Node recovery with Relax and Recover enables a quick return to full operational status after a node failure. It allows the administrator to take a full snapshot of the system and restore this snapshot on recovery hardware after a disaster.
Cluster-aware file system, MD RAID, and volume management for optimized performance.
MD RAID 1 is a software based RAID storage solution for a cluster, and provides the redundancy of RAID1 mirroring to the cluster. The performance is almost the same as the native MD RAID.
OCFS2 (Oracle Cluster File System 2) is a shared disk, POSIX-compliant, generic cluster file system that enables the clustering of a wide range of applications for high availability. Using OCFS2, you can now cluster a much wider range of applications for higher availability using cluster-aware POSIX locking. You can also resize your clusters and add new nodes on the fly. Cluster-aware applications will also be able to make use of parallel I/O for higher performance.
GFS2 (Global File System) is a shared disk file system for Linux clusters that allows all nodes to have direct concurrent access to the same shared block storage. GFS2 only supports read. "Write" is not officially supported.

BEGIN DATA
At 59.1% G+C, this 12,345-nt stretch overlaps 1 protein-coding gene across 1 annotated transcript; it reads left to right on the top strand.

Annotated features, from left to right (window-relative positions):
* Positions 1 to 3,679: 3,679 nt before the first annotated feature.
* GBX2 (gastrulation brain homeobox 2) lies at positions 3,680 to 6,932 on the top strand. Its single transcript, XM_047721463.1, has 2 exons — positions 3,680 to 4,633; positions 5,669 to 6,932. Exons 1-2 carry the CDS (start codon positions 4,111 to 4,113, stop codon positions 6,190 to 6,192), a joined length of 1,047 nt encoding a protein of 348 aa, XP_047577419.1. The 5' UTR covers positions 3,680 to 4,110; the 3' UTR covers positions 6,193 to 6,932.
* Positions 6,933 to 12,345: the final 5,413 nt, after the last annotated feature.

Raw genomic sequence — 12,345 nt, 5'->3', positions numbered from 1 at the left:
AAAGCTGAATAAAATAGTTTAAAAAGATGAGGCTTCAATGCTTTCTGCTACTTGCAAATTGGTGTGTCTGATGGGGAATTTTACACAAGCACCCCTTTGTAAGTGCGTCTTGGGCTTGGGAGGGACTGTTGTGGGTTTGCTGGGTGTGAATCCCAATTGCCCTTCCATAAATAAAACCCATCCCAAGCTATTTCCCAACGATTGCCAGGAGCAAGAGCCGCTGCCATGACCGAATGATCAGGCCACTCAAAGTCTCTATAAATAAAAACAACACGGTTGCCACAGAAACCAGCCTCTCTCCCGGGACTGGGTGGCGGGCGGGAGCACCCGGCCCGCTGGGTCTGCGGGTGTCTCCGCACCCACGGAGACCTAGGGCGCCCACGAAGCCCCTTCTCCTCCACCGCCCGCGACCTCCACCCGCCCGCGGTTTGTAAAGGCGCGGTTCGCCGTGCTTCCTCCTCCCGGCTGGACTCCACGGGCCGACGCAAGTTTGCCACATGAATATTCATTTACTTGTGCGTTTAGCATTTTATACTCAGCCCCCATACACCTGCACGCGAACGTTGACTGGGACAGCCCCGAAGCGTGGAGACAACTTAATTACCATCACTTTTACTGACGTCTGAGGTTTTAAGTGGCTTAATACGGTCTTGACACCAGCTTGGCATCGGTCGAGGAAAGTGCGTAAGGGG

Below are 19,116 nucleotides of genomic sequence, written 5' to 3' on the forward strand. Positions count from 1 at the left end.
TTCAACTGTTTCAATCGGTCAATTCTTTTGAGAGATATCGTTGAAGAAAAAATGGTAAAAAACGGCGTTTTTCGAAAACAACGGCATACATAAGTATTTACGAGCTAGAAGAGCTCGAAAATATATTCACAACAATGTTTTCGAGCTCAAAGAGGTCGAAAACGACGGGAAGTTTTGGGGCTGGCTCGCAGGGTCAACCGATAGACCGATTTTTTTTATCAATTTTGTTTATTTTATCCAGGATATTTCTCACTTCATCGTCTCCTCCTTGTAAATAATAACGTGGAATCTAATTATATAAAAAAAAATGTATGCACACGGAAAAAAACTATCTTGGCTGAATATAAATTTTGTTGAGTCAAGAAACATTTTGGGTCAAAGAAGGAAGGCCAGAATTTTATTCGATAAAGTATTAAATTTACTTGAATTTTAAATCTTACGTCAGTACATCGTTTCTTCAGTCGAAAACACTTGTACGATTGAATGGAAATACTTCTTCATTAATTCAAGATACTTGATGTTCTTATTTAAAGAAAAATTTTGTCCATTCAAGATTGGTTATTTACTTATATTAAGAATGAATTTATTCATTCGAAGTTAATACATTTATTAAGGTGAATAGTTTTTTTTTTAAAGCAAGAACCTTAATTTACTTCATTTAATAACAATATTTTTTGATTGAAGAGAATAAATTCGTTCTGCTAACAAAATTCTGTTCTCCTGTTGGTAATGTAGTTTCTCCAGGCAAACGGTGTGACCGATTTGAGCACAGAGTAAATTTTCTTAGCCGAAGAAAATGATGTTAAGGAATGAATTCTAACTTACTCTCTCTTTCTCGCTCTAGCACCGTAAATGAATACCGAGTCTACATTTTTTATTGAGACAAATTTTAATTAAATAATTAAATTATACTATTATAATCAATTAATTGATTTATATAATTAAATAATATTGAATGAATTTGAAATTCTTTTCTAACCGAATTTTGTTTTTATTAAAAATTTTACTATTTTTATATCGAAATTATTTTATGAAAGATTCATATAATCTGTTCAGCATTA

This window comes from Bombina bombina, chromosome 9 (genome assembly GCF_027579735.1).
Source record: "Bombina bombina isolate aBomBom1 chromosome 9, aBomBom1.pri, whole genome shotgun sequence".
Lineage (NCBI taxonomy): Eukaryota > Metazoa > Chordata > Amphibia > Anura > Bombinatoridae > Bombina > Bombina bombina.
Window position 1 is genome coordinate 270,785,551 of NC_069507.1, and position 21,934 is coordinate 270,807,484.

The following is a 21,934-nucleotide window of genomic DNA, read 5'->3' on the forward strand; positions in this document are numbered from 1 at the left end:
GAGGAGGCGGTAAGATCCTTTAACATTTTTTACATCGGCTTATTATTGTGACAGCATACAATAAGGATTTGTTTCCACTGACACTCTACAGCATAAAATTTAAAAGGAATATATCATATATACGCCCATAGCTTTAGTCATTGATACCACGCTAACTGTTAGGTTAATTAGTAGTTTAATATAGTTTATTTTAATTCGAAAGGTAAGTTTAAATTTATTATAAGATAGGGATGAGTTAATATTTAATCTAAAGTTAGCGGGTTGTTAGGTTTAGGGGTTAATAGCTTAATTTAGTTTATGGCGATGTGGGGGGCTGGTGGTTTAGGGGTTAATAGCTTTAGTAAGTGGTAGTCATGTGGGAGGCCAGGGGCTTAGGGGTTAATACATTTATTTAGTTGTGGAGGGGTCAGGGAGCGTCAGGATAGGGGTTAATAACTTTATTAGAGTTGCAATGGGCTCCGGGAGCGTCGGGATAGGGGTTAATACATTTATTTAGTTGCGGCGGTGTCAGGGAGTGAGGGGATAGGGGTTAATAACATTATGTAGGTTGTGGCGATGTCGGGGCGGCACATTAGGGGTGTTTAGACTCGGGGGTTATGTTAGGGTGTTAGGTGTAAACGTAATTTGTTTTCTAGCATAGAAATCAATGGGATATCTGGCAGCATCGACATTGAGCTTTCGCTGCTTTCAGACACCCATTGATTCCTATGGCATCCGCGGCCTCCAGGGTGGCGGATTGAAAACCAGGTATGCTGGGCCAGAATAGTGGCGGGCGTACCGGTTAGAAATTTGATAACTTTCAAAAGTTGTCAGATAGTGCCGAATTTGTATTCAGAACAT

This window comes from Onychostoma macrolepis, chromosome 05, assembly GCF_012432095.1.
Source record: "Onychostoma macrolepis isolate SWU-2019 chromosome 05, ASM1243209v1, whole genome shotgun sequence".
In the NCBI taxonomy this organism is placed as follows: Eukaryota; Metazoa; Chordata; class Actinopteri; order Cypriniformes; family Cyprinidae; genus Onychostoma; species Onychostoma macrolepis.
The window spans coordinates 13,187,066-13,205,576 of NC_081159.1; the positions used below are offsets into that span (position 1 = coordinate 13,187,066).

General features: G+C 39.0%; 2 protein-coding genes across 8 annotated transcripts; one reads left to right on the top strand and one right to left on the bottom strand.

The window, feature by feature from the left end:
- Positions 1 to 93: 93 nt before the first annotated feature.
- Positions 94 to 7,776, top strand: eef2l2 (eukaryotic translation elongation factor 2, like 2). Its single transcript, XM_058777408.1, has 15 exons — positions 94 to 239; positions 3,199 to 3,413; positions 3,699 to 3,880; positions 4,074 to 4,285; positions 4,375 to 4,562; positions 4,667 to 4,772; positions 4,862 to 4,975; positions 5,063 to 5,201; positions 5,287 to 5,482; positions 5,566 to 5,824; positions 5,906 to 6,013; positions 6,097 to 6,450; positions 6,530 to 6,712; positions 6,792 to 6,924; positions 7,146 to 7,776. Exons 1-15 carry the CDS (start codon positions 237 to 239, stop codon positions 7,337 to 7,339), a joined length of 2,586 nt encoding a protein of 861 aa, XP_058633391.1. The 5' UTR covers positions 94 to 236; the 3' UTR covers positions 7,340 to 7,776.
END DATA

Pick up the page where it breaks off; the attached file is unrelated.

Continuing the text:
Clustered Logical Volume Manager 2 offers a more convenient, single, cluster-wide view of storage. Clustering extensions to the standard LVM2 toolset allow you to use existing LVM2 commands to safely and simply manage shared storage.
Virtualization aware for managing virtual clusters as well as physical clusters.
KVM and Xen support – the cluster resource manager is able to recognize, monitor and manage services running within virtual servers, as well as services running on physical servers. Virtual servers can be clustered together and services can even be clustered within a virtual server. Moreover, virtual servers can be clustered with physical servers, and physical servers can be clustered with each other, extending high availability from virtual to physical workloads. The ability to encapsulate entire workloads within virtual guests means that you can easily replicate and manage them using the tools and capabilities provided within the solution, such as DRBD, OCFS2 and Cluster LVM2. SUSE Linux Enterprise High Availability Extension's support for virtualized environments gives you unprecedented flexibility to improve services availability as well as resource utilization.
Third-party hypervisor support is included, where you can make services such as VMware, vSphere or Microsoft Hyper-V highly available and manage them as if they were running on a physical server.